Play School Meets the Orchestra & Everybody Sing! (1995)
Main Menu Introduction
Main Menu Audio
|Year Of Production||1995|
|RSDL / Flipper||Dual Layered||Cast & Crew|
|Start Up||Ads Then Menu|
|Region Coding||1,2,3,4,5,6||Directed By||None Given|
Roadshow Home Entertainment
|Pan & Scan/Full Frame||Full Frame||English Dolby Digital 2.0 (224Kb/s)|
|Widescreen Aspect Ratio||None|
|Video Format||576i (PAL)|
|Original Aspect Ratio||1.33:1||Miscellaneous|
|Annoying Product Placement||No|
|Action In or After Credits||No|
Play School has been a part of the childhoods of many thousands of Australians and its many characters are household names. For a look at some of my personal thoughts on the importance of this series, check out my previous Play School review.
1. Play School Meets The Orchestra (61:42)
These two episodes of Play School focus on orchestra instruments and the roles they play in a large composition. Several instruments are featured in the studio, such as the violin, trombone and cello, and their sounds are interpreted artistically with a paintbrush. Trish Goddard visits the Sydney Symphony while they are in rehearsal and explains the role of the conductor, followed by a great performance of Kakadu by the entire orchestra. Kakadu is an astounding piece that has the orchestra mimicking flocks of Cockatoos and and various other pieces of wildlife. The second half features more musical instruments and dancing, with special appearances by saxophonist and ABC radio personality James Valentine and my favourite Play School pianist, Warren Carr.
2. Everybody Sing (56:19)
Nine Play School presenters were assembled for this 1995 production, featuring just about every conceivable nursery rhyme one can imagine. The pace of this episode is a little faster than the average Play School show and seems very tightly edited, flowing quickly from one song to another. Some of the interaction between presenters is funny to watch, particularly when the blokes goof about. A lot of the content here is very similar to the previous Play School DVD, Nursery Rhymes and includes many of the same songs and animated interludes that can be found on that earlier DVD release.
This series was originally made for television and home video and as such the video transfer is presented in 1.33:1, full frame.
The transfer varies in quality due to the age of some of the animated segments, however the studio footage is consistent in quality and doesn't present any major issues. The video clarity isn't as sharp as recent productions, but is still pretty good. Blacks appear bold and there were no visible examples of low level noise.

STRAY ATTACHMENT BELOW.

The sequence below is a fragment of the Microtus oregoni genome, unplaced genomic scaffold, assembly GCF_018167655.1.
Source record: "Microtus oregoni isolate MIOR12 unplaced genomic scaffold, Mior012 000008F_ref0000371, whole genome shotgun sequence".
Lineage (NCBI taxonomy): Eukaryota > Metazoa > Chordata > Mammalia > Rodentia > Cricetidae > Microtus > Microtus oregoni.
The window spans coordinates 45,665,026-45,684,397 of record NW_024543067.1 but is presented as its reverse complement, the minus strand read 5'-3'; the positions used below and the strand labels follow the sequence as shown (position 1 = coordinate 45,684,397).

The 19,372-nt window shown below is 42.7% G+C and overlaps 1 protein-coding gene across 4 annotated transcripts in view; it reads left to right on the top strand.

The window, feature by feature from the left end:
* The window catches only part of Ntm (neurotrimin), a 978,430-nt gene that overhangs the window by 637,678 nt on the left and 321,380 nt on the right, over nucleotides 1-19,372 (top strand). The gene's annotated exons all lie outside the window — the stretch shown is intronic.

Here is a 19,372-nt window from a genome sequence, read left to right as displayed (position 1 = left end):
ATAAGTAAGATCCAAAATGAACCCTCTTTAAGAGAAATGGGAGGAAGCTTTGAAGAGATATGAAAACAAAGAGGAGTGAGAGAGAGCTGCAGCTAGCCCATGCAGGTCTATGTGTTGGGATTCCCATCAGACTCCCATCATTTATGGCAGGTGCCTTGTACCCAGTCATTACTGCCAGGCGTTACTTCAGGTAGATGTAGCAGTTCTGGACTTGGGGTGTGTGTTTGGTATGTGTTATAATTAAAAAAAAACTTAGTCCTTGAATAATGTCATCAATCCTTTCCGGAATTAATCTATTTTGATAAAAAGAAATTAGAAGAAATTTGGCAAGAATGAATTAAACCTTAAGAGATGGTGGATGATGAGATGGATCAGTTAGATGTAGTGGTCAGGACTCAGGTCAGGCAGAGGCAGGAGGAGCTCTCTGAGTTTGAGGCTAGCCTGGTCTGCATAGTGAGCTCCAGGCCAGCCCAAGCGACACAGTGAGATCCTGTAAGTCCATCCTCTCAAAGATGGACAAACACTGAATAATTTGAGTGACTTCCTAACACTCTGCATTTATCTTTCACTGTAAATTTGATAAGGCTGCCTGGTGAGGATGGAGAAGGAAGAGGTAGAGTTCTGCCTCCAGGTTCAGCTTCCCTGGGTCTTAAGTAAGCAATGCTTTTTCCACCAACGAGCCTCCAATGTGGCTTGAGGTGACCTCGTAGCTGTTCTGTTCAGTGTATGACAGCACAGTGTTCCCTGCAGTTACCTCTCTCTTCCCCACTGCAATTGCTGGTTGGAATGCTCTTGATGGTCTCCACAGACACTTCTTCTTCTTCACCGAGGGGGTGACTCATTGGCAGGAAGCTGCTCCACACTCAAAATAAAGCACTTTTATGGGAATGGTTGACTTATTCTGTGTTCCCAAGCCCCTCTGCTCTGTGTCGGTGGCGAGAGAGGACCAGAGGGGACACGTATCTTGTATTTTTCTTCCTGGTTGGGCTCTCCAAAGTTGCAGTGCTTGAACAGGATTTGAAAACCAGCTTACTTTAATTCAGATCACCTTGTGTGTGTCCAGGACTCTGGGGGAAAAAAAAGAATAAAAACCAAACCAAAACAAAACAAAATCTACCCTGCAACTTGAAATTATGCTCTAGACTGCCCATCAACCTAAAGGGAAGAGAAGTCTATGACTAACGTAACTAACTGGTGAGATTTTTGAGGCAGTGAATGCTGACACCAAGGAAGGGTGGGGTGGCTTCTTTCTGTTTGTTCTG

Colours were bright, with no signs of bleeding or oversaturation. I noted a number of occasions in which reflective props caused the studio lighting to flare into the camera, most particularly when the shiny, brass orchestra instruments were present. Although it was highly noticeable, these instances were only brief.
I didn't see any signs of MPEG grain or over-compression. Aliasing was well controlled and although there were a few small examples present they are of the mildest variety and are hardly worth mentioning. Film artefacts are very noticeable in some scenes, most of all during the animated introduction.
There are no subtitle streams included on the disc.
This disc is dual layered and single sided (DVD 9 format). There is no layer transition during playback, so each of the features must be on separate layers.
There is only one audio track present on the disc, an average English Dolby Digital 2.0 (224Kb/s) that happens to be as varied in quality as the video transfer.
The program is recorded in a controlled studio environment, which lends itself to clear vocal recordings with no interference or distortion. All of the presenters enunciate clearly and are easy to understand during all of the songs and stories. There were no issues with audio sync during the transfer.
There are a number of occasions on which the audio quality takes a distinct dive, most notable when we view any of the animated short films. The most common culprit in these cases is background noise and hiss, only lasting for a minute or so.
There are no examples of left-to-right panning on this stereo soundtrack - all of the music appears to be situated evenly between the front speakers. My surrounds and subwoofer were given the day off.
|Surround Channel Use|
NOTE: To view non-R4 releases, your equipment needs to be multi-zone compatible and usually also NTSC compatible.
|DVD||Pioneer DV-525, using Component output|
|Display||Panasonic TX76PW10A 76cm Widescreen 100Hz. Calibrated with Video Essentials/Digital Video Essentials. This display device is 16x9 capable.|
|Audio Decoder||Built in to amplifier/receiver. Calibrated with Video Essentials/Digital Video Essentials.|
|Amplification||Denon AVR-2802 Dolby EX/DTS ES Discrete|
|Speakers||Orpheus Aurora lll Mains (bi-wired), Rears, Centre Rear. Orpheus Centaurus .5 Front Centre. Mirage 10 inch sub.|